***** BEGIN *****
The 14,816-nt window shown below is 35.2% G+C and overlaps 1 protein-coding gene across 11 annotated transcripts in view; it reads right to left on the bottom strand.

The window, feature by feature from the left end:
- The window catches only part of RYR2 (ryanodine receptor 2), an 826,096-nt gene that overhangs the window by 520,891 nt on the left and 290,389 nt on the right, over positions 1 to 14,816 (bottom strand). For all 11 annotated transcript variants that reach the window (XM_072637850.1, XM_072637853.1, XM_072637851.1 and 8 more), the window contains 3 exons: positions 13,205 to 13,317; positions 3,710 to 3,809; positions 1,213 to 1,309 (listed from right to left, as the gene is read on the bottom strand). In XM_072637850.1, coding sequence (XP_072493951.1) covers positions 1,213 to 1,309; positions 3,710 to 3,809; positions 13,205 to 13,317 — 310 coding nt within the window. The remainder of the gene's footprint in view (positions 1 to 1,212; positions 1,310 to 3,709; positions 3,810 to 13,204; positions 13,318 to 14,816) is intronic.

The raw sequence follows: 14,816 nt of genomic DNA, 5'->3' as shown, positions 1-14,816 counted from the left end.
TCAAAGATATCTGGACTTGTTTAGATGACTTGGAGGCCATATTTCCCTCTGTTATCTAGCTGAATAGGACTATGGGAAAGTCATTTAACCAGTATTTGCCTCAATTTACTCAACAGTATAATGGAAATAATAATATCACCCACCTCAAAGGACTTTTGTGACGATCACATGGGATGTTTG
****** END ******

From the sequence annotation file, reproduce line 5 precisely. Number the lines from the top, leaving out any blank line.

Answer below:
TCAAAGATATCTGGACTTGTTTAGATGACTTGGAGGCCATATTTCCCTCTGTTATCTAGCTGAATAGGACTATGGGAAAGTCATTTAACCAGTATTTGCCTCAATTTACTCAACAGTATAATGGAAATAATAATATCACCCACCTCAAAGGACTTTTGTGACGATCACATGGGATGTTTG